FAIRFAX, VA — In an effort to reclaim space on campus, a several black student organizations at George Mason University organized a peaceful demonstration on North Plaza this afternoon.
Students from all backgrounds joined the demonstration to stand in solidarity with the families directly affected by violence, raise awareness, and gather in unity as one student body.
With all that has happened across the country this week — protests, violence, and yet more black males fatally shot by police — we wondered if these events changed students’ views on the current presidential election. Mason Votes interviewed some of the student protestors asking the following question:
Do you feel that candidates are addressing the issues you have and does that impact whether or not you plan to vote?
Mason student Darius Simmingon responded this way: “As far as voting, yes I do plan to vote especially with what is at stake if I do not vote. I plan to vote democratic because Trump does not represent my values and only represents the corporate America. Racism will always be present regardless of where we are, but we will always be here and it is our job to protest against those who are racist, especially those who are against these peaceful protests. They are the ones that claim that racism doesn’t exist, but they are only able to say that because of the privileges that they hold. That is why I will vote for Hillary Clinton because Donald Trump’s values do not benefit me, nor the black community.”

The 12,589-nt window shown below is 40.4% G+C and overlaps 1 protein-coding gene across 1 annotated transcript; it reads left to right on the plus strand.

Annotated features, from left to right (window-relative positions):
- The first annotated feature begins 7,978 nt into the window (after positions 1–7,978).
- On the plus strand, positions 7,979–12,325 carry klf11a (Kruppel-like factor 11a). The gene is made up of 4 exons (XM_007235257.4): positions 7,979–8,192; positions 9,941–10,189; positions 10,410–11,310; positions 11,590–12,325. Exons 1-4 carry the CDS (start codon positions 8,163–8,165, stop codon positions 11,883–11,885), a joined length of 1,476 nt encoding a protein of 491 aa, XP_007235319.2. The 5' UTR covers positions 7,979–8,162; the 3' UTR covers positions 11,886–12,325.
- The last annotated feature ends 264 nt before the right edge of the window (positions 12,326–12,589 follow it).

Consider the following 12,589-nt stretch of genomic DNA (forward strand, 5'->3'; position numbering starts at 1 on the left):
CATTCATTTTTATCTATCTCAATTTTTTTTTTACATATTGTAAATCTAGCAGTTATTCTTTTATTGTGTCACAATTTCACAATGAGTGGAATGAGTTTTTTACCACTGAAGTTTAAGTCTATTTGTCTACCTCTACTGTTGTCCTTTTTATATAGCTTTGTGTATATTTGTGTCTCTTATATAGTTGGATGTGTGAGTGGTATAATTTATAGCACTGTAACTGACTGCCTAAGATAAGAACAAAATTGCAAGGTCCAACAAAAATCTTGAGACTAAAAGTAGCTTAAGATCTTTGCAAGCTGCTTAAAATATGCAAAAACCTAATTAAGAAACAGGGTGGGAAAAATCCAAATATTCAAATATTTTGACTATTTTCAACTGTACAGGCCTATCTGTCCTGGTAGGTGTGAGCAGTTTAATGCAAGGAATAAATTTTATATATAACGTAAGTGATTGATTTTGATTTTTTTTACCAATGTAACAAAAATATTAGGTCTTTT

Xavier Savannah agreed with Simmingon, adding, “Yes I will be voting and I plan to vote for Hillary because I do not agree with Trump’s stance on a lot of things. On the news we hear a lot about what is happening with the police shootings but not a lot of people are coming up with resolutions or are trying to fix the issue at hand and it’s irritating because we hear a lot of criticism.“
Breana Young stated that she believes the best way to create change is to vote: “Of course I will vote, regardless of whether or not I believe there should be other, better, candidates running. Our ancestors have gone through way too much for me not to go vote. Many have died and shed tears for this right, my right. Yes I will proudly go and be voting”.
Students like Simmingon, Savannah, and Young gathered during the event to converse on what actions they need to put forward to be heard and to help create a safe space for the minority community at Mason.
At the end of the peaceful protest, a crowd of students that had gathered around watch on their way to class clapped as the demonstration successfully concluded.
Reporting by Hannan “Nannie” Abubaker.
Photos by Kristopher Head.